Autumn Errands

The first signs of the leaves turning from green to golden brown, the shortening daylight hours and the beginnings of a chill in the air all signal that autumn is indeed beginning to arrive. In fact the The Autumn Equinox (the first day of autumn), has just passed us by three days, officially bringing us into the season. With all the changes this brings to our surroundings this can often mean a change to the tasks and errands in and around the house and garden. Bearing this in mind this weeks blog post is dedicated to advice for autumn related tasks in the garden.
 
Gardening can be an excellent form of exercise when undertaken well. Living in a time when the manual nature of many of the house hold chores has been reduced by technological innovation can mean less stimulus for our bodies to move and keep strong- key factors in maintaining a healthy back. Including tasks of a manual nature can be a good way to increase weekly activity.

Important factors for treating your back well in the garden include being aware of posture and technique, and being aware of how your back is finding the total amount of work or time spent on a particular task.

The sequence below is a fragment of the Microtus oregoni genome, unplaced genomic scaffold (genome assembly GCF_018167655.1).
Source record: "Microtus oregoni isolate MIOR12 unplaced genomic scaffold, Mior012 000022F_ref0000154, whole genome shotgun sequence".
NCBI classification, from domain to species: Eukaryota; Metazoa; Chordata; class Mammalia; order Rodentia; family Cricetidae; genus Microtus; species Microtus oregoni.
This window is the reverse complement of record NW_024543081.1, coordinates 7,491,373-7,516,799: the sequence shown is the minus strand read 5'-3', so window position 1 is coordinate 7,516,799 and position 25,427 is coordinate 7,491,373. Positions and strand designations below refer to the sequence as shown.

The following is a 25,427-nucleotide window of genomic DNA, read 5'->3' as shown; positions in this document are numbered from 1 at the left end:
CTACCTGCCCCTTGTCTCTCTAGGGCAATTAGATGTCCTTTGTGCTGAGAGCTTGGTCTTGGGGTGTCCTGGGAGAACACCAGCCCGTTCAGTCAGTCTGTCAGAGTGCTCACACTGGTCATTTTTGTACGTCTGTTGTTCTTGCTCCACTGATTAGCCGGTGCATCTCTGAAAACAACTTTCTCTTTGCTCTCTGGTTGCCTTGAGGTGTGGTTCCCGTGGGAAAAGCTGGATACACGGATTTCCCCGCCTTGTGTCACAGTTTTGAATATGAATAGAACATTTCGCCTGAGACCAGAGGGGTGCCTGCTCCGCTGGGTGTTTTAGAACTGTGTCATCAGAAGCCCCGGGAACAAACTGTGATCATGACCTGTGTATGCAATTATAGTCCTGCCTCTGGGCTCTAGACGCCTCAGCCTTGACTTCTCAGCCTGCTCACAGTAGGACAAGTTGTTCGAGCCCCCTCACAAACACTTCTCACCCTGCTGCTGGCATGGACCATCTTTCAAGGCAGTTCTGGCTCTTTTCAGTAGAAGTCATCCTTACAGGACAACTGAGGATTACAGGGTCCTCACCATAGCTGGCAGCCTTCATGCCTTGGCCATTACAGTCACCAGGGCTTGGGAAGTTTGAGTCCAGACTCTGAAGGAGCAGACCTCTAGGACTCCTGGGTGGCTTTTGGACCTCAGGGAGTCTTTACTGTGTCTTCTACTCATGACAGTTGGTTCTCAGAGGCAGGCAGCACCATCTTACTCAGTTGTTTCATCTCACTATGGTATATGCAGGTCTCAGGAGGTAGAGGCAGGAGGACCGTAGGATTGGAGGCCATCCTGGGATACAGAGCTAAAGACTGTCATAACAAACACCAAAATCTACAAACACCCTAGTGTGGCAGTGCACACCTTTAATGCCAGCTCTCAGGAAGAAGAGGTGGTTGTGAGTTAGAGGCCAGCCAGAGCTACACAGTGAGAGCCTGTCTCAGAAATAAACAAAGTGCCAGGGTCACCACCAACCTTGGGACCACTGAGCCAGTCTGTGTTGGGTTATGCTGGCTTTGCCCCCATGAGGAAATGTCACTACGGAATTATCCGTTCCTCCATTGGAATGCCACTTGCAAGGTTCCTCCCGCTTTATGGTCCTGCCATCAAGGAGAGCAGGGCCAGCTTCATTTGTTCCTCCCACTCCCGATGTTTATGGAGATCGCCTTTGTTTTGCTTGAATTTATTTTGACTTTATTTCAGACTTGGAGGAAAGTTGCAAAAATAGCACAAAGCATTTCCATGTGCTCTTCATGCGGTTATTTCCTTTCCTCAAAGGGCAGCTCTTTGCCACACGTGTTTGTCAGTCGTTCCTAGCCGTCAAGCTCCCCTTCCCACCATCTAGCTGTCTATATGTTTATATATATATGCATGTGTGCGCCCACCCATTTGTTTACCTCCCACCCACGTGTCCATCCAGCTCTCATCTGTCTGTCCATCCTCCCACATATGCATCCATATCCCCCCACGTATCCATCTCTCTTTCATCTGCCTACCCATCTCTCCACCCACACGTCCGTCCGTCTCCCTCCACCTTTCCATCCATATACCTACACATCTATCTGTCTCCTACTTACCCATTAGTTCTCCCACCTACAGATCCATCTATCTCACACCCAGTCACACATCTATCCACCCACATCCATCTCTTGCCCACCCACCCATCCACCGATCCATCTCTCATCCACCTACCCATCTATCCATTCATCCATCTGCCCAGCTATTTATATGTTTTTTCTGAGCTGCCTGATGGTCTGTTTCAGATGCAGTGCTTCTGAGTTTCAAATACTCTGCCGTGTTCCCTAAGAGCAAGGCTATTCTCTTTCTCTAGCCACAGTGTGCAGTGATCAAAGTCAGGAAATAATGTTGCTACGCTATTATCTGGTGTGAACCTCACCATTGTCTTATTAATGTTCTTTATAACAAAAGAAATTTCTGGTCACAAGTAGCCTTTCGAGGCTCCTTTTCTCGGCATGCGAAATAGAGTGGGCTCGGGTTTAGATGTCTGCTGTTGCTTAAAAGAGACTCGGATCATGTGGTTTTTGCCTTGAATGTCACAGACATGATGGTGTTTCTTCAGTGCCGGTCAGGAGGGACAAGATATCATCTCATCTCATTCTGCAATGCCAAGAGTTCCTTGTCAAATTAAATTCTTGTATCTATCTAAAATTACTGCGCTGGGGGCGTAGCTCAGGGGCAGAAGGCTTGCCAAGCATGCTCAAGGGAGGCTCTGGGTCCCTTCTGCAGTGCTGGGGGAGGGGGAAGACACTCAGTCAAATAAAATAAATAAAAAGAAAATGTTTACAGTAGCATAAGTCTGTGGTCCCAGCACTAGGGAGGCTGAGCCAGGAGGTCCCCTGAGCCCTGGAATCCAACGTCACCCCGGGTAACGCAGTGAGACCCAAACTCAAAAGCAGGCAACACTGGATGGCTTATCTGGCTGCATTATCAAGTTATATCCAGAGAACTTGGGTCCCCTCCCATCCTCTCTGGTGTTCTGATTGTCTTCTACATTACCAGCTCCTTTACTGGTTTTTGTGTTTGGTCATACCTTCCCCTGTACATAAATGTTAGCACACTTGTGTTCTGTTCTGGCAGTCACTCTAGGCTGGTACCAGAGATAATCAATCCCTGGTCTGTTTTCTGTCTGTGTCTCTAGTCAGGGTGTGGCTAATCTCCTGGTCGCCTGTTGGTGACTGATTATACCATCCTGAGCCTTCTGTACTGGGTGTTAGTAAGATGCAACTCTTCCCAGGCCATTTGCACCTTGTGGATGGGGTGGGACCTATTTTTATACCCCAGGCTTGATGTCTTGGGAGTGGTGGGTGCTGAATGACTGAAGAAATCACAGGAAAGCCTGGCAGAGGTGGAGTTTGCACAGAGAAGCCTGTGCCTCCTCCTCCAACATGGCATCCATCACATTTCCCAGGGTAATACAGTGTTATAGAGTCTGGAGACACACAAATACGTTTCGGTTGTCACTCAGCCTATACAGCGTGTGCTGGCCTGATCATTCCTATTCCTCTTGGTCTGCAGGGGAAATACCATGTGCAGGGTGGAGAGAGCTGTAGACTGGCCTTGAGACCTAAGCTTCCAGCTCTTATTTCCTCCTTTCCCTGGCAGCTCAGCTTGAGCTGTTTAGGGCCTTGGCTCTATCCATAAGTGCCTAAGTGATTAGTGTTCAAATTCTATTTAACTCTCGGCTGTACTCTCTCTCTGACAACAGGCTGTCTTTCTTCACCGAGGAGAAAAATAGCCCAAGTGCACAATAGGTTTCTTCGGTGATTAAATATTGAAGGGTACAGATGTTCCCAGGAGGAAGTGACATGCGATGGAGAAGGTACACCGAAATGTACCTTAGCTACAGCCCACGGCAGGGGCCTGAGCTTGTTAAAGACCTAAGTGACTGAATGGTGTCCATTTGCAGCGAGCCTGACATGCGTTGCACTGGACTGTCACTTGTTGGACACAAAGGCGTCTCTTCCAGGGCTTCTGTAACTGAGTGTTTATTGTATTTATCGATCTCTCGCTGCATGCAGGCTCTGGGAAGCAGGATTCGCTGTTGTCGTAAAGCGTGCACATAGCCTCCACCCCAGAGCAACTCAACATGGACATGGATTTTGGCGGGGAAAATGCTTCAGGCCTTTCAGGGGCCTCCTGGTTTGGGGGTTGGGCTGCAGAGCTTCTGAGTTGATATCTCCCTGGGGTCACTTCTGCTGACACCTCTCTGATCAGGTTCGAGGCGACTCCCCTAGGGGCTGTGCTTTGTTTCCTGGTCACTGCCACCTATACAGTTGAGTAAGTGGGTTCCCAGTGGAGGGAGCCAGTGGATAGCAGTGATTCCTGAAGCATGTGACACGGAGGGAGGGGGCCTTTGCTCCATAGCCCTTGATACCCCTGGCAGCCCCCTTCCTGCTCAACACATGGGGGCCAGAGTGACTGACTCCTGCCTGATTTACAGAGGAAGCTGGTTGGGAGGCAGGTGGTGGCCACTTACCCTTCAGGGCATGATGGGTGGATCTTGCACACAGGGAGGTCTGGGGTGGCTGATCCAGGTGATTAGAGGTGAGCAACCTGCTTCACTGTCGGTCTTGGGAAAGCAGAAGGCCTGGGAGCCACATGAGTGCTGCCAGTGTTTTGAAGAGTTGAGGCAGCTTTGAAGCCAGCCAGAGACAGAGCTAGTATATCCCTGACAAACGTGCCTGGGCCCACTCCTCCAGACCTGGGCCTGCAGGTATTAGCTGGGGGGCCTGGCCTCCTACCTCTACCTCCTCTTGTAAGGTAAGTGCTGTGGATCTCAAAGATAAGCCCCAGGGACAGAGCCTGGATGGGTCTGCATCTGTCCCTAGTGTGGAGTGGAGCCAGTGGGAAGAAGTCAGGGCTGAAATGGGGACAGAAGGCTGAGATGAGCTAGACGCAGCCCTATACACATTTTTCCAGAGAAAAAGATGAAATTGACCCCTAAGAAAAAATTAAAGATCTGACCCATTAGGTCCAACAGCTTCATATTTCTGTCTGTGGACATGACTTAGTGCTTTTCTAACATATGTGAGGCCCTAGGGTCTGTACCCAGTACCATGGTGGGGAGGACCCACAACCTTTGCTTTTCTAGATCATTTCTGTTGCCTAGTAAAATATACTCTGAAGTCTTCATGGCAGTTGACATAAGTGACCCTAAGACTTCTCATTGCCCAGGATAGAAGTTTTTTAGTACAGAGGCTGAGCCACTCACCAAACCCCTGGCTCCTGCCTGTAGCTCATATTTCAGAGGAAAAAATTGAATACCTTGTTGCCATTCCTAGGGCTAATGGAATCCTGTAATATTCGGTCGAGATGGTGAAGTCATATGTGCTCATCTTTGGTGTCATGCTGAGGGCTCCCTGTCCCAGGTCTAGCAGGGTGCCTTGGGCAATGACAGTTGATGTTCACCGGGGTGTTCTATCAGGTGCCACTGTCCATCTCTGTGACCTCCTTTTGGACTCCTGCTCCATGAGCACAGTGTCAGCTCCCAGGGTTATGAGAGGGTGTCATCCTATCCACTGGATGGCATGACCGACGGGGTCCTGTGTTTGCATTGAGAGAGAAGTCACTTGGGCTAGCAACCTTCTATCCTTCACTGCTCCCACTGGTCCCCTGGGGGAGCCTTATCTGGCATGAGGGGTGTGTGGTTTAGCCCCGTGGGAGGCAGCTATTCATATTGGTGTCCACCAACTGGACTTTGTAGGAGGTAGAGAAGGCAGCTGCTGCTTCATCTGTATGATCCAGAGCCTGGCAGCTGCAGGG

Getting more specific the British Chiropractic association has some top tips for gardening during the autumn season.

Clothes

–    Don’t wear clothes that are tight or could constrict your movement.

Warm Up

–    Gardening is like any other exercise; you need to warm up first. Don’t go straight into heavy garden work; start off with lighter jobs as this will lessen the chance of muscle strain.

Clever pruning

–    Get as close as possible to the things you are pruning and avoid overstretching to reach the area you are dealing with.

–   Invest in some long handled secateurs to reach plants and bushes that are beyond normal reach.

– Ratchet secateurs are a great alternative for those with repetitive strain or arthritic issues at the hands and wrists

Using the rake

–  Keep your body in line with the rake and don’t over stretch by leaning too far forward or dragging your arms too far behind. Use short, precise movements. When going to pick the leaf litter up, bend both knees and keep your back straight.

Take a break

–    Vary your activity by spending no more than 20-30 minutes on any one thing and make sure you take regular breaks.

Plan ahead

–   A specialist garden trolley might be worth investing in to move pots around to protect them from the cold weather as well as being great for carting heavy bags of compost around. “

Video- BCA’s mind your posture gardening

http://www.chiropractic-uk.co.uk/For-You-89-Gardening-0-ms.aspx